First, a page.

Friday, July 16, 2010

Update on my reading plans

Just to make a post on the progress of my reading plans: it's been one of the best decisions I have done in many years. I think most people that know me are blue in the face from hearing my comments on all the books I've been reading.

I started posting my summaries and opinions of the books on this blog, but that in itself has turned into an additional project. That's part of the blessing and the curse of reading these business books: in that some may affect your process of methodical reading (think of "10 Days To Faster Reading"). In this case, reading "The Power of Less" by Leo Babauta mentioned the novel idea of ideally focusing on one project at a time, and to pay attention to new commitments.

I still am taking notes of each book, but not publishing them in blog form, and in the future I will be featuring my own highlights of the books that make the most impact.

Thought about protection of intellectual property

There is a great video training series from, and as I'm watching it, my thinking starts going on a tangent about concepts I have heard in some of business books I've been reading, regarding intellectual property. I assume that some people in this world would simply want to copy (word for word, or through a mindless process) an existing product, put another label on it and market it. But I think I have discovered a not-so-popular feature that can be exploited to help protect intellectual data.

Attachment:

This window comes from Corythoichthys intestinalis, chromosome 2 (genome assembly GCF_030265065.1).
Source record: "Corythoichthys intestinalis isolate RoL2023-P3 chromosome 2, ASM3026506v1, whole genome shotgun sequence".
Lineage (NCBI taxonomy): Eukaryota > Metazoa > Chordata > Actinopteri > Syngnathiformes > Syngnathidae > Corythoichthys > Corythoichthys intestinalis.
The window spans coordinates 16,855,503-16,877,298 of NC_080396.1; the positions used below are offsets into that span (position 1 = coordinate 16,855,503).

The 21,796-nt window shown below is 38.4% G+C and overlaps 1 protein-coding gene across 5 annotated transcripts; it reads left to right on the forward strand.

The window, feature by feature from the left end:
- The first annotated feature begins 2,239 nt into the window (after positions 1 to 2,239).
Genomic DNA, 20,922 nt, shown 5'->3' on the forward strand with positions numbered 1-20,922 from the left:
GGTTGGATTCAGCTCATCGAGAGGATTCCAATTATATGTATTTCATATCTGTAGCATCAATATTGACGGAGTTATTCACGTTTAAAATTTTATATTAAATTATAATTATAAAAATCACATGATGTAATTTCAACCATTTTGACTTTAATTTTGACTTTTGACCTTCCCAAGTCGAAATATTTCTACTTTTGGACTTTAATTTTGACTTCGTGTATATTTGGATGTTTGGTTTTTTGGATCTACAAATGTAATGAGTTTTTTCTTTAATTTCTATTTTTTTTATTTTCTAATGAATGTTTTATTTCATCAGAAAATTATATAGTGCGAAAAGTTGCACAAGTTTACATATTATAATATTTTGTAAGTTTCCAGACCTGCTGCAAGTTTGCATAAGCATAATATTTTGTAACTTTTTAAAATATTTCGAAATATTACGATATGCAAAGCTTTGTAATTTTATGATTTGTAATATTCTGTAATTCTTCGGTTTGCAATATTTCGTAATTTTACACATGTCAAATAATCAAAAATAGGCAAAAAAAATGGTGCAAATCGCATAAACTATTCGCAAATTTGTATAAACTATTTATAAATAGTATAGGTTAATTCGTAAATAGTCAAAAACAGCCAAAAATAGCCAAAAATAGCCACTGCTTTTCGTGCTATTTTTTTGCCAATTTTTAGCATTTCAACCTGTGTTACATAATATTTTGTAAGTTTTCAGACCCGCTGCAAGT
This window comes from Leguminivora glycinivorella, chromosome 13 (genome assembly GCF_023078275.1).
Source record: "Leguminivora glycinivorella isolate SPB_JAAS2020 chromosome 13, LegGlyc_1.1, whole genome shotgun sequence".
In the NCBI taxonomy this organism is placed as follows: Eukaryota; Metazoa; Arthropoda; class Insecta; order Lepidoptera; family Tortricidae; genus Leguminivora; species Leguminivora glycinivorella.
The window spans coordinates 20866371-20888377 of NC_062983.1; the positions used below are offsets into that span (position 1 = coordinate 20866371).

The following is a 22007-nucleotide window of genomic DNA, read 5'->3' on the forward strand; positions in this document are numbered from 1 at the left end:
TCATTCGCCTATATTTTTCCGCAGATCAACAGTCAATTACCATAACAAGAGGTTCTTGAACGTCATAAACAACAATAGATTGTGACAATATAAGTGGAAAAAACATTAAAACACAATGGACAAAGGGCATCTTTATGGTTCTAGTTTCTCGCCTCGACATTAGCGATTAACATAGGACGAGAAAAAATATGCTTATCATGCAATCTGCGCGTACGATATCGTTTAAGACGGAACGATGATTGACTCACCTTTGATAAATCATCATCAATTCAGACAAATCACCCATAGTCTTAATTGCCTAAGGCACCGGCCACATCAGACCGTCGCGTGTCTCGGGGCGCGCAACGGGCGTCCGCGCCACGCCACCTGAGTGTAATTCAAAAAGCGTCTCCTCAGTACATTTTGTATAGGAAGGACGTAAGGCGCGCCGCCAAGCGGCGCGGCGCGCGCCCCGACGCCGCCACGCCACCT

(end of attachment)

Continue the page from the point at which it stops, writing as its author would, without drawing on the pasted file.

When creating video materials or other intellectual property, I think a good measure to prevent systematic stealing of your ideas is to introduce offbeat events every so often. If your instructional video has little errors or offbeat language, an person or process that is copying your speech without any thought will also copy the error or offbeat comment. This will show in the final product they copy, making it easier to spot it among copies of your product going around the market. The videos I'm watching have that feature, where they are more like an unedited dialog, like a friend trying to show you how a program works.

Also something that might help out protecting your intellectual property is choosing an extremely narrow market (I read about this in the book "The Four Hour Workweek"). If you speak the language of a social group, for example let's say: "bilingual owners of dislexic chihuahuas", when your content is copied, it might be irrelevant for other markets.